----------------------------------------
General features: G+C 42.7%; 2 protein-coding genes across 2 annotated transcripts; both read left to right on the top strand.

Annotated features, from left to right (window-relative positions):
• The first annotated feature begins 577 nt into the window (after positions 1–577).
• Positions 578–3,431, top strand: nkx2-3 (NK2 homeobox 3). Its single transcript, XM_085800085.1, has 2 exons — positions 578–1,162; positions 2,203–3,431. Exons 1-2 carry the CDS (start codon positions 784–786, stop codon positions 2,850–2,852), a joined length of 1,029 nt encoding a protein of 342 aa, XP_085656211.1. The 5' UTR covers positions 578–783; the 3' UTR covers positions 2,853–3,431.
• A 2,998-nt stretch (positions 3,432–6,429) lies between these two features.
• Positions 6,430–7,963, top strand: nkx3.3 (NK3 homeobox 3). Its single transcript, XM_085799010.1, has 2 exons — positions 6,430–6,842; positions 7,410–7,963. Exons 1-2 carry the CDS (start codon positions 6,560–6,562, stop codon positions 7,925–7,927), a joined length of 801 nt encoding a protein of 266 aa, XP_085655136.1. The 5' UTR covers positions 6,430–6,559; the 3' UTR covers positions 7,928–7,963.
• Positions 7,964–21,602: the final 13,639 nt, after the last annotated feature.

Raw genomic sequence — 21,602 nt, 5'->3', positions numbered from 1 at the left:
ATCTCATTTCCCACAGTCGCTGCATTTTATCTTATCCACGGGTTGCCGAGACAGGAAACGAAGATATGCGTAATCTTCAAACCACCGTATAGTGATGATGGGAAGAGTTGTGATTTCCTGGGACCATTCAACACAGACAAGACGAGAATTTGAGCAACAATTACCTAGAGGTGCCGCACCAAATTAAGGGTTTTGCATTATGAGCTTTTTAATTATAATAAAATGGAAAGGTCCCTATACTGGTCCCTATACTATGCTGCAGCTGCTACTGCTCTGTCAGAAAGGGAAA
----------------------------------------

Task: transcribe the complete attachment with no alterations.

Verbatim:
General features: G+C 42.7%; 2 protein-coding genes across 2 annotated transcripts; both read left to right on the top strand.

Annotated features, from left to right (window-relative positions):
• The first annotated feature begins 577 nt into the window (after positions 1–577).
• Positions 578–3,431, top strand: nkx2-3 (NK2 homeobox 3). Its single transcript, XM_085800085.1, has 2 exons — positions 578–1,162; positions 2,203–3,431. Exons 1-2 carry the CDS (start codon positions 784–786, stop codon positions 2,850–2,852), a joined length of 1,029 nt encoding a protein of 342 aa, XP_085656211.1. The 5' UTR covers positions 578–783; the 3' UTR covers positions 2,853–3,431.
• A 2,998-nt stretch (positions 3,432–6,429) lies between these two features.
• Positions 6,430–7,963, top strand: nkx3.3 (NK3 homeobox 3). Its single transcript, XM_085799010.1, has 2 exons — positions 6,430–6,842; positions 7,410–7,963. Exons 1-2 carry the CDS (start codon positions 6,560–6,562, stop codon positions 7,925–7,927), a joined length of 801 nt encoding a protein of 266 aa, XP_085655136.1. The 5' UTR covers positions 6,430–6,559; the 3' UTR covers positions 7,928–7,963.
• Positions 7,964–21,602: the final 13,639 nt, after the last annotated feature.

Raw genomic sequence — 21,602 nt, 5'->3', positions numbered from 1 at the left:
ATCTCATTTCCCACAGTCGCTGCATTTTATCTTATCCACGGGTTGCCGAGACAGGAAACGAAGATATGCGTAATCTTCAAACCACCGTATAGTGATGATGGGAAGAGTTGTGATTTCCTGGGACCATTCAACACAGACAAGACGAGAATTTGAGCAACAATTACCTAGAGGTGCCGCACCAAATTAAGGGTTTTGCATTATGAGCTTTTTAATTATAATAAAATGGAAAGGTCCCTATACTGGTCCCTATACTATGCTGCAGCTGCTACTGCTCTGTCAGAAAGGGAAA